Hi there!

I need to clasify plural words (ending in -s) into three categories, depending on the way the final -s is pronounced:
I can make the difference (very clearly) when it is pronounced /iz/ as in "chances", but I´m completely unable to identify the difference between /s/ and /z/ so... is there any rule?? How can I differenciate them without hearing them?

Thanks for your help in advance.

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In American English, the sound of "s" depends on which sound comes before it.

1. If the noun ends in an unvoiced consonant sound: /f/, /k/, /p/, /t/, /th/-(thin), pronounce "s" as /s/.

2. When it ends in a voiced consonant sound, /b/, /d/, /g/, /l/, /m/, /n/, /ng/, /r/ or with a vowel sound, /a/, /e/, /i/, /o/, /u/, pronounce "s" as /z/.

3. If it ends with /s/, /z/, /sh/, /ch/-chair, /zh/-the second "g" in garage, /dz/-(j), pronounce "s" or "-es" as /iz/.

In other words, if the noun ends with a sound other than the 5 unvoiced consonants, pronounce "s" with a /z/ (or with an /iz/ as the case may be).
Hi Teacher Eric,

Thanks for your precious help! I think that´s what I was looking for... Just one thing: when you say in American English, do you mean that in RP English may be different?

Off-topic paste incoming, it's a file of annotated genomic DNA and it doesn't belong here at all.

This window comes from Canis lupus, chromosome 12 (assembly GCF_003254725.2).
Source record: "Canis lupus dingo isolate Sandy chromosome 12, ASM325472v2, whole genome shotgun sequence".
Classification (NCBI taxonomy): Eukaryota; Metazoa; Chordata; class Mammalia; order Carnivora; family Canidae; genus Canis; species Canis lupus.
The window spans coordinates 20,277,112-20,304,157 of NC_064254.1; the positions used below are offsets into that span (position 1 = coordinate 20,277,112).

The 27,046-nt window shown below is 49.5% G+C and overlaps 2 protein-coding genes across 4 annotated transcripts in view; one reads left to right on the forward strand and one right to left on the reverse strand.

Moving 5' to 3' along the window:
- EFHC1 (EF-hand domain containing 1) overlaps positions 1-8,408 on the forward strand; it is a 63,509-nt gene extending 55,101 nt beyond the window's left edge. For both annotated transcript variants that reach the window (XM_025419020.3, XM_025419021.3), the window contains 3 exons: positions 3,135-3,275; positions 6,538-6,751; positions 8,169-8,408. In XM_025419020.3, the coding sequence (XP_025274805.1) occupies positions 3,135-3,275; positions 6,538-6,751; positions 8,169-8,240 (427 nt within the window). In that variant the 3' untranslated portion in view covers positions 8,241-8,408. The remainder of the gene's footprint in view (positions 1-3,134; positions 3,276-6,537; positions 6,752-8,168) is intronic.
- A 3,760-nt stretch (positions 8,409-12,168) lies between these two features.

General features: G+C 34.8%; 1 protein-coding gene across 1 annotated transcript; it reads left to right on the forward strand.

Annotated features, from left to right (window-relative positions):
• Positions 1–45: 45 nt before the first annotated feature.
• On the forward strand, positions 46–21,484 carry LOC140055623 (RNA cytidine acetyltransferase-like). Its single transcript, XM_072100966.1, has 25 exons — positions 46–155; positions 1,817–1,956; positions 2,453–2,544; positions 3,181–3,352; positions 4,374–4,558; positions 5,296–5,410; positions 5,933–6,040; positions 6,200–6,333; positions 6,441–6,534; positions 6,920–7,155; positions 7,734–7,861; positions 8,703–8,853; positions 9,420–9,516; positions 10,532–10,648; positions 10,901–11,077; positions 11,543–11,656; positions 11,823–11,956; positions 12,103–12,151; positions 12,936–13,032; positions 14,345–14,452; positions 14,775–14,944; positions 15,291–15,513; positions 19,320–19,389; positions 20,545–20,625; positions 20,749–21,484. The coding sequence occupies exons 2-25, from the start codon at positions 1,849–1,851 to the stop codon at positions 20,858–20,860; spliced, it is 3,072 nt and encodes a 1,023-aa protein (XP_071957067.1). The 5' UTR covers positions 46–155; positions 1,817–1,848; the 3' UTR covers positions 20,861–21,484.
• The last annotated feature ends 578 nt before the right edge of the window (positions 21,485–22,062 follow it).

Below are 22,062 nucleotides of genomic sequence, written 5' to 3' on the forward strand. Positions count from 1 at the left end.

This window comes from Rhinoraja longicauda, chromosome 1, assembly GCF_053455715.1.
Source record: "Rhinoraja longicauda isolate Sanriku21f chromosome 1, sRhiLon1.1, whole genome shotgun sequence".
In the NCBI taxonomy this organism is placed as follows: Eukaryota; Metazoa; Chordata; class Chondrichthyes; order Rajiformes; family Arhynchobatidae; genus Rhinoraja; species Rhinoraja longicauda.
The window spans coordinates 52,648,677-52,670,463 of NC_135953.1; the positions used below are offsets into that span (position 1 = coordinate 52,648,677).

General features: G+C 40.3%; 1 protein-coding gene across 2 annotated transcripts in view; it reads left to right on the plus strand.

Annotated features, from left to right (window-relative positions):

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In the Philippines where English is widely spoken and understood and where I've been teaching for the past 7 years, most pronounce the "s" in plural nouns as /s/. My hands are quite full trying to do something about this.

I'm not really sure if that's the case with the English spoken in other English-speaking countries like the UK, Australia, and South Africa. Perhaps someone else can lend a hand?
One cafe, two cafes
One safe, two safes
One giraffe, two giraffes
One gaffe, two gaffes
One knife, two knives
One wife, two wives
One fife, two fifes
One life, two lives

Are there any more you can think of?
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For nouns that end in f:

leaf - leaves
loaf - loaves
elf - elves
dwarf - dwarves (I could've sworn this was spelled "dwarfs" when Disney first came out with "Snow White and the seven...")
reef - reefs
oaf - oafs
Here are some rule breakers:

cactus - cacti (kaktai)
focus - foci (fokai)

(That last one is a math term)
I can't think of any others at the moment, but usually if it ends in "us", you get rid of that and make it "i" (pronounced like I as in me.)
What rule is being broken here, King?
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